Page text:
FAQs: Is It Better to Give My Children Their Inheritance Now – Or After I Die?

  • Estate Planning
FAQs: Is It Better to Give My Children Their Inheritance Now - Or After I Die? | Mario Godoy | Lombard Estate Planning Lawyer

Many parents carefully save their money so they can leave an inheritance for their children. They make financial and estate planning decisions based on their goal to protect their children’s future after they die. Passing down wealth to your children and grandchildren is a generous goal. But many parents are also asking, Is it better to give me children their inheritance when I die – or now? There are personal and financial reasons to consider gifting your child their inheritance now, rather than when you die.

3 Reasons to Gift Your Children Their Inheritance Today

1. Sharing Their Joy 
Many parents are choosing to gift their children their inheritance while they are alive so can watch and share their children’s enjoyment of the gift. They may have real-life family or professional needs that your gift can help them resolve. Perhaps they have a trip of a lifetime that they want to take, and that you would get enjoyment and satisfaction from seeing them take.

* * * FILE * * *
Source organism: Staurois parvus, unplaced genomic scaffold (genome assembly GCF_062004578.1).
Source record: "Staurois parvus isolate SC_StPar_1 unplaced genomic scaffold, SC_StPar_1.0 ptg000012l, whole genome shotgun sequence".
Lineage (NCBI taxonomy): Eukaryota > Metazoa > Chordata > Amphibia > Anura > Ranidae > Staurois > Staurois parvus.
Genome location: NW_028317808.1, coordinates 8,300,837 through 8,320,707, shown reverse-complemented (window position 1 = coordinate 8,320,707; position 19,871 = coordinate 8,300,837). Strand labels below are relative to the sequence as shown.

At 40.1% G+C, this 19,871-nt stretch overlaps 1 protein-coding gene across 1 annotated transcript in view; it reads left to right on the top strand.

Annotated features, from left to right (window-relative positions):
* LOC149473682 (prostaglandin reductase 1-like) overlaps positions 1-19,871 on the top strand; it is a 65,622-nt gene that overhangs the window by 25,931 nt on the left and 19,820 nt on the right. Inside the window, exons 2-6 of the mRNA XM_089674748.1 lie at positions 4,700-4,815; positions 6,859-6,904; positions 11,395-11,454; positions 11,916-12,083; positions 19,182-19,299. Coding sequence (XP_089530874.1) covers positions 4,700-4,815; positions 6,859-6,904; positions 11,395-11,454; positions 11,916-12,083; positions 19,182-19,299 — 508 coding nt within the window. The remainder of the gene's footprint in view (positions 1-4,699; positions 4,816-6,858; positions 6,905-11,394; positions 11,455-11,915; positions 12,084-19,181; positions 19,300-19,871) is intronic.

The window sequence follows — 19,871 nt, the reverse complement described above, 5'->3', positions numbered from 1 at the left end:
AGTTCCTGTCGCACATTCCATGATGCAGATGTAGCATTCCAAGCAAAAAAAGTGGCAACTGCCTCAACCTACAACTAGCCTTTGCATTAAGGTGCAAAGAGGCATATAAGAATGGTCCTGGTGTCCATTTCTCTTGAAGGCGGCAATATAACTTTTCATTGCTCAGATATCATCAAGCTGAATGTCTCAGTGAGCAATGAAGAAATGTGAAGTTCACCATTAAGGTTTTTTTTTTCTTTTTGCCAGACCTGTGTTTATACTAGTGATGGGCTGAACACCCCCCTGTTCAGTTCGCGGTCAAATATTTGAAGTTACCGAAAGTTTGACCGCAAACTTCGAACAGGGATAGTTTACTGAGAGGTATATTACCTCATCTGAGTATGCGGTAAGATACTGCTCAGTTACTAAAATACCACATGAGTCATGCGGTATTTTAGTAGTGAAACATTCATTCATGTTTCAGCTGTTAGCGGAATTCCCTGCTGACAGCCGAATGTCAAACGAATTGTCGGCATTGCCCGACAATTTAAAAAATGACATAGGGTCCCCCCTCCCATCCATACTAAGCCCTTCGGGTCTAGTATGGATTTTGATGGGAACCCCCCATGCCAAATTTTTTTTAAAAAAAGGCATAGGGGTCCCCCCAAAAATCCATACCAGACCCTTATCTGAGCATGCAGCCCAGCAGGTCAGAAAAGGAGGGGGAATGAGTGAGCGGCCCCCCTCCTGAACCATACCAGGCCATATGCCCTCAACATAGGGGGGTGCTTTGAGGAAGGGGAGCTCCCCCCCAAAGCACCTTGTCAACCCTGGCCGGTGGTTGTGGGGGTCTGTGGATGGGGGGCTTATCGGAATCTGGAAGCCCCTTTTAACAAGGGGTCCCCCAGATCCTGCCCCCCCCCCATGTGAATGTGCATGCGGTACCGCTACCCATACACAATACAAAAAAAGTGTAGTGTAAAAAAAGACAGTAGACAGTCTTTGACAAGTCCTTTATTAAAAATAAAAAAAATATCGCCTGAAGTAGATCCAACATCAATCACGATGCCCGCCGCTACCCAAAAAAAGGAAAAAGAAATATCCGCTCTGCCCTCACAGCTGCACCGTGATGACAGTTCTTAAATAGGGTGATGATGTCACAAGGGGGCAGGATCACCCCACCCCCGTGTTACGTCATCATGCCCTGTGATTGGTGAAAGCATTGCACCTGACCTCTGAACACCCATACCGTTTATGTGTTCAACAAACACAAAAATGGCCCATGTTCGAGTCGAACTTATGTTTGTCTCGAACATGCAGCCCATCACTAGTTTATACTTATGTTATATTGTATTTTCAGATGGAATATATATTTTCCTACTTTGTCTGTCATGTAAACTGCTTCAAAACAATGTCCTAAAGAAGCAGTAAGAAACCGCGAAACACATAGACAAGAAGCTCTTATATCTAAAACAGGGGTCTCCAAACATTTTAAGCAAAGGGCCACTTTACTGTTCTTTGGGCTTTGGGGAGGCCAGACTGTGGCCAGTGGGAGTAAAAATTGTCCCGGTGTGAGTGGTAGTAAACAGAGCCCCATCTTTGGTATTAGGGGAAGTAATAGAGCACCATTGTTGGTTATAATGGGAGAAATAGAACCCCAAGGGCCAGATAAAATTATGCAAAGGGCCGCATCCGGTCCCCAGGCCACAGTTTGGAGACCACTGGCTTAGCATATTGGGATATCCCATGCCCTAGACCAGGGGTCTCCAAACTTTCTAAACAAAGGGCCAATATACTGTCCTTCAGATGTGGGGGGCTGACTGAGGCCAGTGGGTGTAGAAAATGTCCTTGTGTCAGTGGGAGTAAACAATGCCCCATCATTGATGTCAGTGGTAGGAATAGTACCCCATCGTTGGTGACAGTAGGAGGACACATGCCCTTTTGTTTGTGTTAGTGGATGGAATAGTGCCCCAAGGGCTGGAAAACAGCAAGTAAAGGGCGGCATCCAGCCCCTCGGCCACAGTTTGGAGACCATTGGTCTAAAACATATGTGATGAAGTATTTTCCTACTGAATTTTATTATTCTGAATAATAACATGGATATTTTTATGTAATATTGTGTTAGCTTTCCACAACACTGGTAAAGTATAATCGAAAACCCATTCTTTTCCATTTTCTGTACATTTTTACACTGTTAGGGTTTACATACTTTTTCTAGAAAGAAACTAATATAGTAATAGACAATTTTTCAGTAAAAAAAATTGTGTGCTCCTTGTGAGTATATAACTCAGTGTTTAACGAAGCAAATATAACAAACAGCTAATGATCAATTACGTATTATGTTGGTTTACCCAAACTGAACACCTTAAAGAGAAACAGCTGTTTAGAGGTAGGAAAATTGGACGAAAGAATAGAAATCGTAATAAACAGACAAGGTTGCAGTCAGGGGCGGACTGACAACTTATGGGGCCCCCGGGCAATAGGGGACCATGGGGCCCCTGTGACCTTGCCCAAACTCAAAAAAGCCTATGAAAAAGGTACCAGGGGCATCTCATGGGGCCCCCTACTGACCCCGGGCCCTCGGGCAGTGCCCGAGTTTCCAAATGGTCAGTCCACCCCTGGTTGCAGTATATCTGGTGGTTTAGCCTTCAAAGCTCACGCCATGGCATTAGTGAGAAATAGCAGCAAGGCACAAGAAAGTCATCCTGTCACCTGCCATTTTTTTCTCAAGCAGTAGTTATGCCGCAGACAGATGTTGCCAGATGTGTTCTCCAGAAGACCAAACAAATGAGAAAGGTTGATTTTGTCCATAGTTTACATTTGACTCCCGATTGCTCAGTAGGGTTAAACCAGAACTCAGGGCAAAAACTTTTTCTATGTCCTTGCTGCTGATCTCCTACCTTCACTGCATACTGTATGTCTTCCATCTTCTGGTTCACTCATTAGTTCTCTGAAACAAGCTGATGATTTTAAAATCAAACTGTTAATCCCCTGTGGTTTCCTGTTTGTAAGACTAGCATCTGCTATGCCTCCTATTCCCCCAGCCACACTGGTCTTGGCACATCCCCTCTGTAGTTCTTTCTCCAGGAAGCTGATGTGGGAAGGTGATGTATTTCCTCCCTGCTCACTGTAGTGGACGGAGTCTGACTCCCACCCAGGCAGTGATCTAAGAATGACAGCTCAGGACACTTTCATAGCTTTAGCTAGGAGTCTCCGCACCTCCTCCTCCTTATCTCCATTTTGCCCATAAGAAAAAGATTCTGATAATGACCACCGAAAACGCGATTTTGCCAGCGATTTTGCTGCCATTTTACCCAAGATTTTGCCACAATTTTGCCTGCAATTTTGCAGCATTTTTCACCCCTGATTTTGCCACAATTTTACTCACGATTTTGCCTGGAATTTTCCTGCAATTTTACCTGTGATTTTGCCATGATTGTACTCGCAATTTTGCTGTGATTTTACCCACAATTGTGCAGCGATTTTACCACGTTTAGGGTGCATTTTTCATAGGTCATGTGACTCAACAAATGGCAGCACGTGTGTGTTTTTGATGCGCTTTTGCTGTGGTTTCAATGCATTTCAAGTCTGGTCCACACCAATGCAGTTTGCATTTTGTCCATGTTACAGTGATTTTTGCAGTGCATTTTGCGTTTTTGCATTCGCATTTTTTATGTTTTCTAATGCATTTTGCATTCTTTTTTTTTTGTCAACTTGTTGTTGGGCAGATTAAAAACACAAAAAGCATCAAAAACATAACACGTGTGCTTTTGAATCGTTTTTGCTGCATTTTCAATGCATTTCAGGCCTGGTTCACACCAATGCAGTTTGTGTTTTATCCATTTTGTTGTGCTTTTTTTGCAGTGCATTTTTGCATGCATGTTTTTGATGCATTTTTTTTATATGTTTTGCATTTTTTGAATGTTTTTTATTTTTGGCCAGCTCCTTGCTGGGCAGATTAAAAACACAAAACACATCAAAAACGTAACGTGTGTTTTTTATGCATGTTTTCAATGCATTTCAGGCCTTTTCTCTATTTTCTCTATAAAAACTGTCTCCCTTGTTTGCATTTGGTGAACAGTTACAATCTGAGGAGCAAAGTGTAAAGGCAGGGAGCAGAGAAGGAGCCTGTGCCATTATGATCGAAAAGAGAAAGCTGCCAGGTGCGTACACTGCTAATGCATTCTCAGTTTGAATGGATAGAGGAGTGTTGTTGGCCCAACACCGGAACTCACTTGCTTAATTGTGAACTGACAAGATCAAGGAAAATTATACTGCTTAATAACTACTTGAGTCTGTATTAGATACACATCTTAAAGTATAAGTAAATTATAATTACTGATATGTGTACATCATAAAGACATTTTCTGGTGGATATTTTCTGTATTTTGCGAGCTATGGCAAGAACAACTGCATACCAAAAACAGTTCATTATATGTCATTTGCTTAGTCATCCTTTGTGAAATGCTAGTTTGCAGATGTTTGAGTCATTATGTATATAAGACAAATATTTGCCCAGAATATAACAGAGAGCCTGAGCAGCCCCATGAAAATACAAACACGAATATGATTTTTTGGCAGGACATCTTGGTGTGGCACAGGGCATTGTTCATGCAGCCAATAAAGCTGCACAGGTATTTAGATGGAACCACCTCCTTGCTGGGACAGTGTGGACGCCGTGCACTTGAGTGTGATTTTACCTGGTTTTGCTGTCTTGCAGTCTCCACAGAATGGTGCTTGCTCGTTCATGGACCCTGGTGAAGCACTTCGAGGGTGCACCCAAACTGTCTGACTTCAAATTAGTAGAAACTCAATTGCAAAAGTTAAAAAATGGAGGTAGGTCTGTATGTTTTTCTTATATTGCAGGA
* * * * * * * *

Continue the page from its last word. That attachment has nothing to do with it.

If your own retirement needs aren’t jeopardized, you may decide to share their joy by giving your children their inheritance today.

2. Changes to the Tax Code
Recent changes in the tax code make it easier to gift money to your heirs before you die. In 2020 the annual exclusion is $15,000 – which means you can gift anyone up to $15,000 per year without triggering gift taxes. That number could rise in the future as inflation impacts the value of the U.S. dollar.

3. Current Exemption Levels
On January 1, 2026, the federal gift, estate, and GST exemptions will be cut in half. You can take advantage of the increased federal exemptions by utilizing estate planning strategies such as gifting in advance of the sunset date.

• Federal gift, estate and GST exemptions are currently $11,400,000 for each individual, increasing to $11,580,000 in 2020.

• For married couples the exemptions are currently $22,800,000, increasing to $23,160,000 in 2020.

Carefully reviewing your assets and beneficiaries is an essential part of estate planning. Equally important is carefully reviewing the needs of your children, and your wishes for their future.

If you are planning your estate and have questions about gifting and gift taxes, an experienced estate planning lawyer can advise you throughout the process. To talk to a qualified attorney in Chicago or Lombard, contact the Estate & Probate Legal Group at (630) 800-0112